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Active substance: NICOTINE

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nasal spray
nasal spray solution
What you should know about nicorette®
Nasal Spray
(10 ml nasal spray containing nicotine 10 mg/ml)
Please read this leaflet carefully before you start
using this medicine. It provides useful information
on how to use it safely. Keep the leaflet, you might
need it again.
If you think you are having side-effects, have any
questions or are not sure about anything please
ask your doctor, nurse or pharmacist.

1 What this medicine is for
Nicorette Nasal Spray is a nicotine replacement
therapy (NRT). It is used to relieve withdrawal
symptoms and reduce the cravings for nicotine
that you get when you try to stop smoking.
To help quit smoking you should also try to use a
behavioural support programme to increase your
chances of success.
What does Nicorette Nasal Spray do?
When you stop smoking, your body misses the
nicotine that you have been absorbing. You may
experience unpleasant feelings and a strong desire
to smoke (craving). This indicates that you were
dependent on nicotine.
When you spray Nicorette Nasal Spray into your
nose, nicotine passes rapidly into your body
through the lining of your nose. The nicotine
released is sufficient to relieve the unpleasant
nicotine withdrawal symptoms. It will also help to
stop your craving to smoke but will not give you
the “buzz” you get from smoking a cigarette.
The benefits of stopping smoking far outweigh
any potential risk from using nicotine from NRT.
It is the toxins in cigarette smoke such as tar, lead,
cyanide and ammonia that cause smoking related
disease and death, not the nicotine.

2 Before using this medicine
Do not use Nicorette Nasal Spray:
n if you have an allergy to nicotine or any of the
other ingredients.
! Talk to your doctor, nurse or pharmacist…
n if you are pregnant or breast-feeding – you may
be able to use nicotine replacement therapy
(NRT) to help you give up smoking but you
should try to give up without it. See “If you are
pregnant or breast-feeding” section.
n if you are in hospital because of heart disease
(including heart attack, disorders of heart rate
or rhythm, or stroke). In other heart conditions
not requiring you to be in hospital, using NRT is
better than continuing to smoke.
n if you have a stomach ulcer, duodenal ulcer,
inflammation of the stomach or inflammation
of the oesophagus (passage between the mouth
and stomach).
n if you have liver or kidney disease.
n if you have an overactive thyroid gland or have
a phaeochromocytoma (a tumour of the adrenal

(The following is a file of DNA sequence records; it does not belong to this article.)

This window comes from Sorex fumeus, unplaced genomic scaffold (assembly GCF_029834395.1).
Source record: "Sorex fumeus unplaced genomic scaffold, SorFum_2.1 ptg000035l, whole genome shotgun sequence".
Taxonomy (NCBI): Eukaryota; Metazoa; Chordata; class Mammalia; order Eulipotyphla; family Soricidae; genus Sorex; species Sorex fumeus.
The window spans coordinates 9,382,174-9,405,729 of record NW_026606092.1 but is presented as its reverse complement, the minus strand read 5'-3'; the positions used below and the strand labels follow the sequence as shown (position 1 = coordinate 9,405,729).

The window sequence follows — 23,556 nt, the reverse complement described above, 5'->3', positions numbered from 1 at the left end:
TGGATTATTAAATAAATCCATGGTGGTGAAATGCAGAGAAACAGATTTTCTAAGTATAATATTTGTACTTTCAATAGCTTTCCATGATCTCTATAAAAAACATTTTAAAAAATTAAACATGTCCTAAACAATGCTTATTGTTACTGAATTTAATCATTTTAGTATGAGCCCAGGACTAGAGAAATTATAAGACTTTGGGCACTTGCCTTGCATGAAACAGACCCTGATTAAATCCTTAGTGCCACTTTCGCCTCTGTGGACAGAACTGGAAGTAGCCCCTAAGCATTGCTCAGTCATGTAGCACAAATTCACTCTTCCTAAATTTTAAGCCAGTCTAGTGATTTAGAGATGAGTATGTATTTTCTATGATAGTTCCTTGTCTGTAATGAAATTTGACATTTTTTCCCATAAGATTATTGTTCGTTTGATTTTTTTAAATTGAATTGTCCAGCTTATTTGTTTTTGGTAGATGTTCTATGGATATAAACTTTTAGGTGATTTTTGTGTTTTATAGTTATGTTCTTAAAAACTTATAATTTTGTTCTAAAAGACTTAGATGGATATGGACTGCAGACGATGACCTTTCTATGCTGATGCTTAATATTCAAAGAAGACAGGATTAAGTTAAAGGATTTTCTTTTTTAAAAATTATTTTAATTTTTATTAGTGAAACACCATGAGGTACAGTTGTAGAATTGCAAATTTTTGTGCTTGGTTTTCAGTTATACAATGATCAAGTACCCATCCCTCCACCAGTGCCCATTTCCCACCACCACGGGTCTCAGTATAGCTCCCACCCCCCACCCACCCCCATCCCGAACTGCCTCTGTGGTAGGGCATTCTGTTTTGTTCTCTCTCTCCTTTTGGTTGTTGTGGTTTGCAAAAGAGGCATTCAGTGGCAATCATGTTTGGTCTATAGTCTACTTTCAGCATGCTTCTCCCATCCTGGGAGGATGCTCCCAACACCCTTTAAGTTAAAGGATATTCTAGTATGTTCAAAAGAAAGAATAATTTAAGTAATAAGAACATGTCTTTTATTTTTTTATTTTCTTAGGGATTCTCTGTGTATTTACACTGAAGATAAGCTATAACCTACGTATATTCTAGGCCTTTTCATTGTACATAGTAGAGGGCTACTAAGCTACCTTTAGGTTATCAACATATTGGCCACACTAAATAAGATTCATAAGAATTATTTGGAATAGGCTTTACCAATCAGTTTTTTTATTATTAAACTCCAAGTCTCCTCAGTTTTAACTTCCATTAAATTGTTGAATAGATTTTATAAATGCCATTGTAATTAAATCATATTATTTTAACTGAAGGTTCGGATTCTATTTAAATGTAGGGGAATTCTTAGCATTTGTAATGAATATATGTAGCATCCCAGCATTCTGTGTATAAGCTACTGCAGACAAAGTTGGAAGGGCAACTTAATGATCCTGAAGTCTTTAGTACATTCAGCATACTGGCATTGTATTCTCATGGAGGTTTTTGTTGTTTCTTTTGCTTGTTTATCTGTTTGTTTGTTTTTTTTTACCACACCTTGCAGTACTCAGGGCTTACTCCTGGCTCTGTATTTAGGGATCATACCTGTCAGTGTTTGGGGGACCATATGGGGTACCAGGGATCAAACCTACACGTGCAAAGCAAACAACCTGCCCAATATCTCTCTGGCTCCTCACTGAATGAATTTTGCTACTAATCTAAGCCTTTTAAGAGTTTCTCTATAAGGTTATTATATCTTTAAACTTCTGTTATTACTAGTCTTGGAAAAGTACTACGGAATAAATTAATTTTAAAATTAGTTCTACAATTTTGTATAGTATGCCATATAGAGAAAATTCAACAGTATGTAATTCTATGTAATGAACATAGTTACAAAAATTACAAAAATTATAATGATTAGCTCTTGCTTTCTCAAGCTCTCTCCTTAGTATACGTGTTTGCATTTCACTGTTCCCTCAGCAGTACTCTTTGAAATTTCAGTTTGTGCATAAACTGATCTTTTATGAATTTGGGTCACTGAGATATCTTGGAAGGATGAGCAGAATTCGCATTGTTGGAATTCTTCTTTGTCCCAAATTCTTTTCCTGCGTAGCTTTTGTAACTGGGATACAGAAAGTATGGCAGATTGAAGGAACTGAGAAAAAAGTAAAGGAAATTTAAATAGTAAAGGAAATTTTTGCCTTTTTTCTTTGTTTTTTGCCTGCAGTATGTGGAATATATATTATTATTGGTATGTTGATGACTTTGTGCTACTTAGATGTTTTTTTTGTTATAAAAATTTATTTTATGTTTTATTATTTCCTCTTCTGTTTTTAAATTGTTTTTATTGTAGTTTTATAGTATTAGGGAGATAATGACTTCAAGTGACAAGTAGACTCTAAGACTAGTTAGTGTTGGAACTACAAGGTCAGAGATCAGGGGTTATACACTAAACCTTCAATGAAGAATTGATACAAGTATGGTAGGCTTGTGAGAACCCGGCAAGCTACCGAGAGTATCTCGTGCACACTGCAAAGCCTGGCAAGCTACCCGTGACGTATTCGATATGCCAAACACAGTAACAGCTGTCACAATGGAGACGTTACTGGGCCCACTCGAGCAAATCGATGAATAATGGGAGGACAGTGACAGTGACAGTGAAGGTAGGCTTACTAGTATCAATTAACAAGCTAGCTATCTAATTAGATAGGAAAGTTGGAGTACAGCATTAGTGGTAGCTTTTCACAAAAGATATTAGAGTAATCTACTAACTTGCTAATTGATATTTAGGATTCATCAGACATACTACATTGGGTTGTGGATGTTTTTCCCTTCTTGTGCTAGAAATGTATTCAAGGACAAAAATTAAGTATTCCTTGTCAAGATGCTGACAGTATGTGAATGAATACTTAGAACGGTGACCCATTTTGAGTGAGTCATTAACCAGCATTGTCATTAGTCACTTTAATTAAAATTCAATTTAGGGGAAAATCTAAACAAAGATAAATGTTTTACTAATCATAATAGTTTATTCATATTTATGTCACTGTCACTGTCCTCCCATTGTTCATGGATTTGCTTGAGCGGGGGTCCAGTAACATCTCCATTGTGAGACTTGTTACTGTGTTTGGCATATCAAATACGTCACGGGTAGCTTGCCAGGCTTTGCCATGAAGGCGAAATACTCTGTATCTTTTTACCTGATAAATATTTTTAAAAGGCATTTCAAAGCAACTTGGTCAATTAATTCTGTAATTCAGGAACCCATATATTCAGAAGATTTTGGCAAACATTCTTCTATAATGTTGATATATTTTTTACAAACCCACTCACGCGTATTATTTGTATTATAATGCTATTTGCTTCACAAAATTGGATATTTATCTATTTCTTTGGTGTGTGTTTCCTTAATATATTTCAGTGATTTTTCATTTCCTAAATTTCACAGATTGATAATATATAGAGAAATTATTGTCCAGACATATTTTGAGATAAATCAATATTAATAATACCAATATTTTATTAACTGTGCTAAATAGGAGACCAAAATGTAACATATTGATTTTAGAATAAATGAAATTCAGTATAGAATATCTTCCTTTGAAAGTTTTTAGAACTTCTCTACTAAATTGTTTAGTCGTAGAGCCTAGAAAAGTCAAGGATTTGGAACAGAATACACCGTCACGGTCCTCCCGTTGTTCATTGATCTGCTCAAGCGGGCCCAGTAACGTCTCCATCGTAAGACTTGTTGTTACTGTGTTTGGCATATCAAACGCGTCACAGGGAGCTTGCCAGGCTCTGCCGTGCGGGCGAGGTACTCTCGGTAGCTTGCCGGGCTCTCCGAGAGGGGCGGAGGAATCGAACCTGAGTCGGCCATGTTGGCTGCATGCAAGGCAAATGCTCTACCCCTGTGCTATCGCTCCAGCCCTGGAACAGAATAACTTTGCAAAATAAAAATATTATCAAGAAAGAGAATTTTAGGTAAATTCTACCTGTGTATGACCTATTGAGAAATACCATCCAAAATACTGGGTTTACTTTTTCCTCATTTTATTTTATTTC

gland that can affect blood pressure) – your
doctor will have told you this.
n if you have a respiratory disease, especially
n if you have diabetes – monitor your blood sugar
levels more often when starting to use Nicorette
Nasal Spray as you may find your insulin or

medication requirements alter.
n if you are taking other medicines such as
theophylline, clozapine or ropinirole. Stopping
smoking or cutting down may require the dose
of these medicines to be adjusted.
➤ If any of these applies, talk to your doctor,
nurse or pharmacist.
! Some of the ingredients can cause
n Nicorette Nasal Spray contains methyl- and
propyl parahydroxybenzoate (E216 and E218)
which may cause allergic reactions (this may
happen after a few days).
! If you are pregnant or breast-feeding
If you are pregnant: ideally, you should try to give
up smoking without NRT. If you can’t manage this,
you can use NRT as the risks to your baby are far
less than smoking, however you should talk to
your doctor, nurse or pharmacist for advice.
Products that are used intermittently, including
Nicorette Nasal Spray, may be preferable to
nicotine patches. However, patches may be more
suitable if you have nausea or sickness.
If you do use patches take them off before going
to bed at night.
If you are breast-feeding: ideally, you should try to
give up smoking without NRT. If you can’t manage
this you are best to use NRT products that are
taken intermittently (not patches), however you
should talk to your doctor, nurse or pharmacist for
Breast-feed just before you use Nicorette Nasal
Spray to make sure that the baby gets the smallest
amount of nicotine possible.
If you do need to use NRT to help you quit, the
amount of nicotine that the baby may receive is
considerably smaller and less harmful than the
second-hand smoke they would inhale if you
smoked. Tobacco smoke produces breathing and
other problems in babies and children.

3 How and when to use this
i How to use Nicorette Nasal Spray

Follow the instructions and study the pictures
below to ensure that you hold the bottle at the
correct angle and use Nicorette Nasal Spray
Remove the cap
Remove the protective cap by squeezing
the 2 side clips and pulling off the cap as
shown in the diagram.
Priming the Spray